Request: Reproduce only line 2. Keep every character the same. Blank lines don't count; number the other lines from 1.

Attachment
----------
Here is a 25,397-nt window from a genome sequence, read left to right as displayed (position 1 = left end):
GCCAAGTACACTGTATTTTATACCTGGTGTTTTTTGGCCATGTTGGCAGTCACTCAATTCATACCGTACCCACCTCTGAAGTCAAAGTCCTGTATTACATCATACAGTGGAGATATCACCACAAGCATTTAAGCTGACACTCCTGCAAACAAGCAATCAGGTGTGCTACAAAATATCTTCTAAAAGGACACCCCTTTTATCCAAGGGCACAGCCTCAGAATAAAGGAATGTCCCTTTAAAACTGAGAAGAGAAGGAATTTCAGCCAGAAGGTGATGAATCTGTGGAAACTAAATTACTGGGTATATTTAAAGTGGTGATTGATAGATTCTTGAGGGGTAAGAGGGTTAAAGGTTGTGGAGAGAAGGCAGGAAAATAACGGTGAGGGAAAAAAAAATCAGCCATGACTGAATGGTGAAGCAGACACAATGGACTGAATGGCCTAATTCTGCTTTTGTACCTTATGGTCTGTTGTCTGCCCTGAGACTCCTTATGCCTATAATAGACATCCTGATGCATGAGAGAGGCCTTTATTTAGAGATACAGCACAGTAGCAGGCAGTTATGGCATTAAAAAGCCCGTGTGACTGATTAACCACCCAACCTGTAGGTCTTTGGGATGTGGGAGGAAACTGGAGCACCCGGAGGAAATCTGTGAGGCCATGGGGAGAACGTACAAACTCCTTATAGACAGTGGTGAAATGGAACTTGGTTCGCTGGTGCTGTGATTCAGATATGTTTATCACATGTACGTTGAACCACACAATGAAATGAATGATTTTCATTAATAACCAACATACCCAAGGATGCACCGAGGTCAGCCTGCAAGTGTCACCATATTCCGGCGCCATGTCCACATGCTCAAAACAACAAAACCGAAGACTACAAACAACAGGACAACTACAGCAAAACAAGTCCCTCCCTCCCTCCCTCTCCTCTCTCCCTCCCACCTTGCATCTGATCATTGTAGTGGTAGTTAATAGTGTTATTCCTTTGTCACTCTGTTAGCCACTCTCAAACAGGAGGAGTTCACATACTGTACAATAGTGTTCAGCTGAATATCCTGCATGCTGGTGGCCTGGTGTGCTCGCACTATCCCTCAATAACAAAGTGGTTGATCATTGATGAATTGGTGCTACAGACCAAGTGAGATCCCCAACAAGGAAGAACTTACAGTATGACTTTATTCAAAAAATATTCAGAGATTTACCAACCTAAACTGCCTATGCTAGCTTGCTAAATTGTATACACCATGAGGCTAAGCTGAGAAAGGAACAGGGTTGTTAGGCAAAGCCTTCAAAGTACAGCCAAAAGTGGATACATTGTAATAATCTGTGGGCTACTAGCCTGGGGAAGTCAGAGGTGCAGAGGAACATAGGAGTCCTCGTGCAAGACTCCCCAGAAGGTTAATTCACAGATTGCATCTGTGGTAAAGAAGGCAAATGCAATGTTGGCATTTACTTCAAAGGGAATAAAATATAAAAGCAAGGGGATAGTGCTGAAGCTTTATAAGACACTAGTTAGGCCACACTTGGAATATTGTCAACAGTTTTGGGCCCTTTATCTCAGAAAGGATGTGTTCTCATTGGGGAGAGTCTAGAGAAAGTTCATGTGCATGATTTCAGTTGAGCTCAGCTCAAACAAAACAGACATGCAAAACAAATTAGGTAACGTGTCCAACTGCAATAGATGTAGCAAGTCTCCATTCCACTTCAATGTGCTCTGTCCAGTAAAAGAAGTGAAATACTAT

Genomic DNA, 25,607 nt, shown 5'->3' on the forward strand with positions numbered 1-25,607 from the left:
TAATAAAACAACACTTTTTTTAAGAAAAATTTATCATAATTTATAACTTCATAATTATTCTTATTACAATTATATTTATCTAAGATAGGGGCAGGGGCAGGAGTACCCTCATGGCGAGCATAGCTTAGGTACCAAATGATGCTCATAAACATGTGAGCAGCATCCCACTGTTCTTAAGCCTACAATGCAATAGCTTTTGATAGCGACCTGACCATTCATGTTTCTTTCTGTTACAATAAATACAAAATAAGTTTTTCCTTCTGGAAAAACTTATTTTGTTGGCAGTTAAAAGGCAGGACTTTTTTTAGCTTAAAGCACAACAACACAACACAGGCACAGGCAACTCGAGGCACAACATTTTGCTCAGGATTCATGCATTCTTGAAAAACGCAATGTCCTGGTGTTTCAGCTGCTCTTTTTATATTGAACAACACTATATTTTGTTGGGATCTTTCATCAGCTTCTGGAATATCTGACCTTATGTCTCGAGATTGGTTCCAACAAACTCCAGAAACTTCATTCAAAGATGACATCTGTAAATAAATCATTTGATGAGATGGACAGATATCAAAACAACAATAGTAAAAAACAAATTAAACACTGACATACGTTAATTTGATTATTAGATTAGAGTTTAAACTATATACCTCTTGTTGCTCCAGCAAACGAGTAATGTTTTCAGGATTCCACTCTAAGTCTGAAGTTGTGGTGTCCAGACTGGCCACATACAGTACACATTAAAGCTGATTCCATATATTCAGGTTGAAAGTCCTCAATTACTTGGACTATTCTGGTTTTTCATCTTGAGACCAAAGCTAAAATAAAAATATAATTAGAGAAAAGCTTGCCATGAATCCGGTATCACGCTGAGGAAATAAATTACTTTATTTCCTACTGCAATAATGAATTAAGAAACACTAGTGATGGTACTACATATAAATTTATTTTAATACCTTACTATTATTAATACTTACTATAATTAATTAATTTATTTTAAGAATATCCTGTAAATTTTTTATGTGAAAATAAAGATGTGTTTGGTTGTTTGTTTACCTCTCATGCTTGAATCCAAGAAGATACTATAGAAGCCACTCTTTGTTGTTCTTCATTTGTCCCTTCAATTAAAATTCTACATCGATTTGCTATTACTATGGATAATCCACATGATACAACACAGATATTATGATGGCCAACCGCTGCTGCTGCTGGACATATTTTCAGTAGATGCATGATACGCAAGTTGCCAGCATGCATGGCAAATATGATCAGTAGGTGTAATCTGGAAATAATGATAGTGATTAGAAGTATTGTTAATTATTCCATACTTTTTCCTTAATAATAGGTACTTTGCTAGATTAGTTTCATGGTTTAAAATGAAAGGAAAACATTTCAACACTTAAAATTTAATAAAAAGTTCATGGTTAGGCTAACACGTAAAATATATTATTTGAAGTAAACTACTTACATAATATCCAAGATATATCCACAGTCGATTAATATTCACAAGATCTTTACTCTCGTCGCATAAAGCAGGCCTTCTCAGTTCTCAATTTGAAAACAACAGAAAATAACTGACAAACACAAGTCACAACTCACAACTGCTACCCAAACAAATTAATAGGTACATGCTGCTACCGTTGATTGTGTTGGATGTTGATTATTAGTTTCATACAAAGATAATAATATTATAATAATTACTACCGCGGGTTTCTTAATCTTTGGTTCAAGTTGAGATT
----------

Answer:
GCCAAGTACACTGTATTTTATACCTGGTGTTTTTTGGCCATGTTGGCAGTCACTCAATTCATACCGTACCCACCTCTGAAGTCAAAGTCCTGTATTACATCATACAGTGGAGATATCACCACAAGCATTTAAGCTGACACTCCTGCAAACAAGCAATCAGGTGTGCTACAAAATATCTTCTAAAAGGACACCCCTTTTATCCAAGGGCACAGCCTCAGAATAAAGGAATGTCCCTTTAAAACTGAGAAGAGAAGGAATTTCAGCCAGAAGGTGATGAATCTGTGGAAACTAAATTACTGGGTATATTTAAAGTGGTGATTGATAGATTCTTGAGGGGTAAGAGGGTTAAAGGTTGTGGAGAGAAGGCAGGAAAATAACGGTGAGGGAAAAAAAAATCAGCCATGACTGAATGGTGAAGCAGACACAATGGACTGAATGGCCTAATTCTGCTTTTGTACCTTATGGTCTGTTGTCTGCCCTGAGACTCCTTATGCCTATAATAGACATCCTGATGCATGAGAGAGGCCTTTATTTAGAGATACAGCACAGTAGCAGGCAGTTATGGCATTAAAAAGCCCGTGTGACTGATTAACCACCCAACCTGTAGGTCTTTGGGATGTGGGAGGAAACTGGAGCACCCGGAGGAAATCTGTGAGGCCATGGGGAGAACGTACAAACTCCTTATAGACAGTGGTGAAATGGAACTTGGTTCGCTGGTGCTGTGATTCAGATATGTTTATCACATGTACGTTGAACCACACAATGAAATGAATGATTTTCATTAATAACCAACATACCCAAGGATGCACCGAGGTCAGCCTGCAAGTGTCACCATATTCCGGCGCCATGTCCACATGCTCAAAACAACAAAACCGAAGACTACAAACAACAGGACAACTACAGCAAAACAAGTCCCTCCCTCCCTCCCTCTCCTCTCTCCCTCCCACCTTGCATCTGATCATTGTAGTGGTAGTTAATAGTGTTATTCCTTTGTCACTCTGTTAGCCACTCTCAAACAGGAGGAGTTCACATACTGTACAATAGTGTTCAGCTGAATATCCTGCATGCTGGTGGCCTGGTGTGCTCGCACTATCCCTCAATAACAAAGTGGTTGATCATTGATGAATTGGTGCTACAGACCAAGTGAGATCCCCAACAAGGAAGAACTTACAGTATGACTTTATTCAAAAAATATTCAGAGATTTACCAACCTAAACTGCCTATGCTAGCTTGCTAAATTGTATACACCATGAGGCTAAGCTGAGAAAGGAACAGGGTTGTTAGGCAAAGCCTTCAAAGTACAGCCAAAAGTGGATACATTGTAATAATCTGTGGGCTACTAGCCTGGGGAAGTCAGAGGTGCAGAGGAACATAGGAGTCCTCGTGCAAGACTCCCCAGAAGGTTAATTCACAGATTGCATCTGTGGTAAAGAAGGCAAATGCAATGTTGGCATTTACTTCAAAGGGAATAAAATATAAAAGCAAGGGGATAGTGCTGAAGCTTTATAAGACACTAGTTAGGCCACACTTGGAATATTGTCAACAGTTTTGGGCCCTTTATCTCAGAAAGGATGTGTTCTCATTGGGGAGAGTCTAGAGAAAGTTCATGTGCATGATTTCAGTTGAGCTCAGCTCAAACAAAACAGACATGCAAAACAAATTAGGTAACGTGTCCAACTGCAATAGATGTAGCAAGTCTCCATTCCACTTCAATGTGCTCTGTCCAGTAAAAGAAGTGAAATACTAT